“They got our hosses,” said Cheyenne.
“What? Our horses? Great Scott, how far is it to Senator Brown’s ranch?”
“About twenty-five miles, by road. I know a short cut.”
Bartley jumped up and pulled on his boots. From the far hills came the faint yelp of a coyote, shrill and derisive.
“The joke is on us,” said Bartley.
“This here ain’t no joke,” stated Cheyenne.
HIGH HEELS AND MOCCASINS
Bartley suggested that, perhaps, the horses had strayed.
Cheyenne shook his head. “My hosses ain’t leavin’ good feed, or leavin’ me. They know this here country.”
“Perhaps Dobe left for home and the rest followed him,” said Bartley.
“Nope. Our hosses was roped and led south.”
Bartley stared at Cheyenne, whose usually placid countenance expressed indecision and worry. Cheyenne seemed positive about the missing horses. Then Bartley saw an expression in Cheyenne’s eyes that indicated more sternness of spirit than he had given Cheyenne credit for.
“Roped and led south,” reiterated Cheyenne.
“How do you know it?”
“I been scoutin’ around. The bunch that rode by last night was leadin’ hosses. I could tell by the way the hosses was travelin’. They was goin’ steady. If they’d been drivin’ our hosses ahead, they would ‘a’ gone faster, tryin’ to keep ’em from turnin’ back. I don’t see nothin’ around camp to show who’s been here.”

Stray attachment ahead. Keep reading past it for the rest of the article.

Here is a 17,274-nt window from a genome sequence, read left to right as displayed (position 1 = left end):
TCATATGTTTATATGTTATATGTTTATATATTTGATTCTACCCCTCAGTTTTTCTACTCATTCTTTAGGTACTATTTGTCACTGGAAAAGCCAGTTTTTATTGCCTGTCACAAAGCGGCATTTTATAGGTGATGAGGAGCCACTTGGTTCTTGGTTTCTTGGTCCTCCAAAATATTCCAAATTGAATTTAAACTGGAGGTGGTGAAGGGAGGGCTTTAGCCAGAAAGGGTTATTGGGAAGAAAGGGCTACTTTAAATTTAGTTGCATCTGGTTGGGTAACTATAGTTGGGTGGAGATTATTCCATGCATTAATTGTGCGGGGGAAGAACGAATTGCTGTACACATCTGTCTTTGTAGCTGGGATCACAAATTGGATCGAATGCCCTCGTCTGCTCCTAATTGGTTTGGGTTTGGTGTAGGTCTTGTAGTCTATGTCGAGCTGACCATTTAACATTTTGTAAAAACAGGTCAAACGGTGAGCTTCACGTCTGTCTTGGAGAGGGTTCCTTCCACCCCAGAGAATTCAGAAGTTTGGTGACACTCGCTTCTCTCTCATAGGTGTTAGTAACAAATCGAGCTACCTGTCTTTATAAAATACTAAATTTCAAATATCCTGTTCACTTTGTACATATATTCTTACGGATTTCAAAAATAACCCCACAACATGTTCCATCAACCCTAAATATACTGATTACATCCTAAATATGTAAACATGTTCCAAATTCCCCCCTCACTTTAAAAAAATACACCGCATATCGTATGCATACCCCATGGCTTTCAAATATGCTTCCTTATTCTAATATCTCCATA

“I’ll make a fire,” said Bartley.
“You got the right idea. We can eat. Then I aim to look around.”
Cheyenne was over in the bushes rolling his bed when Bartley called to him, and he found Bartley pointing at a pair of dice on a flat rock beside the fire.
Cheyenne stooped and picked up the dice. “Was you rattlin’ the bones to see if you could beat yourself?”
“I found them here. Are they yours?”
“Nope. And they weren’t here last evenin’.”
Cheyenne turned and strode out to the road while Bartley made breakfast. Cheyenne was gone a long time, examining the tracks of horses. When he returned he squatted down and ate.
Presently he rose. “First off, I thought they might ‘a’ been some stray Apaches or Cholas. But they don’t pack dice. And the bunch that rode by last night was ridin’ shod bosses.”
Bartley turned slowly toward his companion. “Panhandle?” he queried.
“And these here dice? Looks like it. It’s like him to leave them dice for us to play with while he trails south with our stack. I reckon it was that Dobe hoss he was after. But he must ‘a’ knowed who was campin’ around here. You see, when Wishful kind of hinted to Panhandle to leave town, Panhandle figured that meant to stay out of Antelope quite a spell. First off he steals some hosses. Next thing, he’ll sell ’em or trade ’em, down south of here. He’ll travel nights, mostly.”